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Mortgage Market in Review – June 27, 2016

Market Comment

Mortgage bond prices finished the week higher which pushed rates lower. Rate movements were primarily tied to Brexit sentiment. Rates were higher the beginning of the week as uncertainty loomed. Britain voted to exit the European Union which ignited world economic volatility Friday. Fortunately the flight to safety buying of U.S. debt instruments resumed Friday, the losses from earlier in the week were erased, and rates improved as a result. Durable goods orders fell 2.2% versus the expected 0.6% decrease. The Treasury auctions were mixed with the 2Y weak and the 7Y strong. Weekly jobless claims were 259K versus the expected 275K which pressured rates higher Thursday. Mortgage interest rates finished the week better by approximately 1/8 to 1/4 of a discount point primarily because of the higher surge in prices Friday morning as traders digested the Brexit news.

LOOKING AHEAD

Economic
Indicator
Release
Date & Time
Consensus
Estimate

Analysis
Q1 GDP Third Estimate Tuesday, June 28,
8:30 am, et
Up 0.7% Very important. The aggregate measure of US economic production. Weakness may lead to lower rates.
Consumer Confidence Tuesday, June 28,
10:00 am, et
92 Important. An indication of consumers’ willingness to spend. Weakness may lead to lower mortgage rates.
Personal Income and Outlays Wednesday, June 29,
8:30 am, et
Up 0.3%,Up 0.8% Important. A measure of consumers’ ability to spend. Weakness may lead to lower mortgage rates.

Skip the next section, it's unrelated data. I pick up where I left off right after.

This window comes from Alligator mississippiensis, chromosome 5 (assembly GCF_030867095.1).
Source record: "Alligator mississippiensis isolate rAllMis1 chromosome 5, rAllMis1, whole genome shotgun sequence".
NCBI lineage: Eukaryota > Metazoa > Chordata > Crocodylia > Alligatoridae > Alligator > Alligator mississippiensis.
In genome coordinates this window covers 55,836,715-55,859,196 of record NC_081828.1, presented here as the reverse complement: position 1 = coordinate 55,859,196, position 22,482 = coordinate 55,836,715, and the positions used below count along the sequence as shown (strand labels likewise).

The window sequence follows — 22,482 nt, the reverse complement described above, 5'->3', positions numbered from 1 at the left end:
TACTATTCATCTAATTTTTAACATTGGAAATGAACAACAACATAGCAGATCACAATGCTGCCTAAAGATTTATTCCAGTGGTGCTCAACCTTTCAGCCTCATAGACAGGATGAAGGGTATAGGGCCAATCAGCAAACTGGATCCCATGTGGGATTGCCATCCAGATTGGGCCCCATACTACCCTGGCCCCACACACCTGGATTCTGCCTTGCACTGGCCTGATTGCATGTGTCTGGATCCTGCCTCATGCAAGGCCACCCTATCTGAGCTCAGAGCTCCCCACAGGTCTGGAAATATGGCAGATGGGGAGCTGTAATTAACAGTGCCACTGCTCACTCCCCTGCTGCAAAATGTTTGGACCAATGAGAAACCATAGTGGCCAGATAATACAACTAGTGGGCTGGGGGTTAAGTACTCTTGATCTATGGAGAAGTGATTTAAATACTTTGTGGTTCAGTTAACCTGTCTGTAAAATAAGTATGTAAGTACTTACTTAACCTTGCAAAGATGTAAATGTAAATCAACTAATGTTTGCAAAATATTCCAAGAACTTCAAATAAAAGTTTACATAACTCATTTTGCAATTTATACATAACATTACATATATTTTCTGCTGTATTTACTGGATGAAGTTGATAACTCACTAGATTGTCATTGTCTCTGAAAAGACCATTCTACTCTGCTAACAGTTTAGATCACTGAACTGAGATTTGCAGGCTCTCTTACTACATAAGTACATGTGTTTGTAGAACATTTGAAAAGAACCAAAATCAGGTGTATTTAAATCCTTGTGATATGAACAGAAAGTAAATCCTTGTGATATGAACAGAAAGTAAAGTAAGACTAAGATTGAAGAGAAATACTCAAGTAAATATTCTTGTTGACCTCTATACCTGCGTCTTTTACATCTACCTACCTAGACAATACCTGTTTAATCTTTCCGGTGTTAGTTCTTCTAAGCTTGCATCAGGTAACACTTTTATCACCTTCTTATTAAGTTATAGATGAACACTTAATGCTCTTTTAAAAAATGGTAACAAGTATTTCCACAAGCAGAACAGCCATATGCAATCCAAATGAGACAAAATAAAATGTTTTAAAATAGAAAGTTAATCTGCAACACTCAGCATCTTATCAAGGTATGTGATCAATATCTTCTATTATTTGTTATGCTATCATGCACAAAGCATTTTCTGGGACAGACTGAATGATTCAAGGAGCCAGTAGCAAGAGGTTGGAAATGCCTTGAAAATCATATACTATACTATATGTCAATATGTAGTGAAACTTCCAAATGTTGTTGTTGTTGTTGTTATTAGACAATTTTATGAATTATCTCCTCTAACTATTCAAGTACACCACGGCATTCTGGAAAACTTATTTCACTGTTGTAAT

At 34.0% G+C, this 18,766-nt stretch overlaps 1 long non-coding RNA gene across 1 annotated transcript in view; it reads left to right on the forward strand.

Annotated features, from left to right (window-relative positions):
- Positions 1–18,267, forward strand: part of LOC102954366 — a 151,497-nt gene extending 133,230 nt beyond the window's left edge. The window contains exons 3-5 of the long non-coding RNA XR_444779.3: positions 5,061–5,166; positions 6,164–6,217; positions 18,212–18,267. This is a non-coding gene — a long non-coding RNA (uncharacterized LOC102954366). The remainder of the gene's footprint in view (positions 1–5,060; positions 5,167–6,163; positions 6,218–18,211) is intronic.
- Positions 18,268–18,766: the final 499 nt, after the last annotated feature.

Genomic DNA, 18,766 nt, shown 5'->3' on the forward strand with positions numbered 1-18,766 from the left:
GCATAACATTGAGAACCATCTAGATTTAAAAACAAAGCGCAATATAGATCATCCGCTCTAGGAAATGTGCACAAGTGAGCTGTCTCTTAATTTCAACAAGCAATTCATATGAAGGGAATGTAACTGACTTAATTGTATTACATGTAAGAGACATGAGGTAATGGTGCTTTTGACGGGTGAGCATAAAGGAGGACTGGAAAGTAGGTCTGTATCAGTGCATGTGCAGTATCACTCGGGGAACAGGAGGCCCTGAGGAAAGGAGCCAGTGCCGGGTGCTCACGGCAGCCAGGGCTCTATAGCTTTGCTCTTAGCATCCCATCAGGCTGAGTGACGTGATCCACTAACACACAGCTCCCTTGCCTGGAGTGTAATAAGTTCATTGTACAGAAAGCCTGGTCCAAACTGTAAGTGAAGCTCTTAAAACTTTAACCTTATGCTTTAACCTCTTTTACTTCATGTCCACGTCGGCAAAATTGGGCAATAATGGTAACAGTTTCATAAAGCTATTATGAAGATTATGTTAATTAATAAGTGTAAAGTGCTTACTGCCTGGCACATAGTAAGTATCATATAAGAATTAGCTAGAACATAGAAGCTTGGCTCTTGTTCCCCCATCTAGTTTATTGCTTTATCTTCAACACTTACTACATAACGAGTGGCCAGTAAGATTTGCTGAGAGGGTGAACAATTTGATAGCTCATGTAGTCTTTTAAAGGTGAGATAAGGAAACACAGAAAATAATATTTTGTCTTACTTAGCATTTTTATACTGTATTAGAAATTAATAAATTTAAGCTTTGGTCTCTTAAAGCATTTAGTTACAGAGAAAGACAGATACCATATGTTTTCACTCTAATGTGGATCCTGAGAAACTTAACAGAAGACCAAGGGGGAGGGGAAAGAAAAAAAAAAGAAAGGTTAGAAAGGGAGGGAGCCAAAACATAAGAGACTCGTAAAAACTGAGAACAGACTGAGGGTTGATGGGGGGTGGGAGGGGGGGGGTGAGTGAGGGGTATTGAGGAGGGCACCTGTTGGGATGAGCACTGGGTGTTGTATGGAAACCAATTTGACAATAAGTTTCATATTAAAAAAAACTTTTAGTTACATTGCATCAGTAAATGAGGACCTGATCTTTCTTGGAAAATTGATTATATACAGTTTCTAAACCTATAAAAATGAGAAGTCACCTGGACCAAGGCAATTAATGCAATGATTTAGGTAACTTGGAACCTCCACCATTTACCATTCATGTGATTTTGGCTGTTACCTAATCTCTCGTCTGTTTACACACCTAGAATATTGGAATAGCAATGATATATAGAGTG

PCE Core Inflation Wednesday, June 29,
8:30 am, et
Up 0.2% Important. A measure of price increases for all domestic personal consumption. Weaker figure may help rates improve.
Weekly Jobless Claims Thursday, June 30,
8:30 am, et
277K Important. An indication of employment. Higher claims may result in lower rates.
ISM Index Friday, July 1,
10:00 am, et
51.4 Important. A measure of manufacturer sentiment. Weakness may lead to lower mortgage rates.
Construction Spending Friday, July 1,
10:00 am, et
Up 0.8% Low importance. An indication of economic strength. Significant weakness may lead to lower rates.

Gross Domestic Product

The U.S. Department of Commerce’s Bureau of Economic Analysis releases the Gross Domestic Product (GDP) report each quarter. GDP is one the most important reports during any given quarter. The initial report is often based on incomplete data. Therefore, additional revisions are released over the following two months.

GDP is a measure of US economic output and spending. The report is significant in that it provides investors, analysts, traders, and economists with a comprehensive report of the direction of the economy. In addition, it also influences the decisions of Federal Reserve policy makers, Congressional budget employees, and corporate financial planners. GDP is the sum total of goods and services produced by the United States.

Real GDP “increased at an annual rate of 0.8 percent in the first quarter of 2016,” according to the second estimate released by the Bureau of Economic Analysis. Real GDP increased 1.4 percent in the prior quarter. The Fed recently projected GDP to be 2.2 percent in 2016, 2.1 percent in 2017, and 2.0 percent in 2018. Many forecasters aren’t as optimistic.

The GDP release has the ability to swing the financial markets in the short term. Be cautious heading into the GDP release in the event the data comes in against us.


Copyright 2016. All Rights Reserved. Mortgage Market Information Services, Inc. www.ratelink.com The information contained herein is believed to be accurate, however no representation or warranties are written or implied.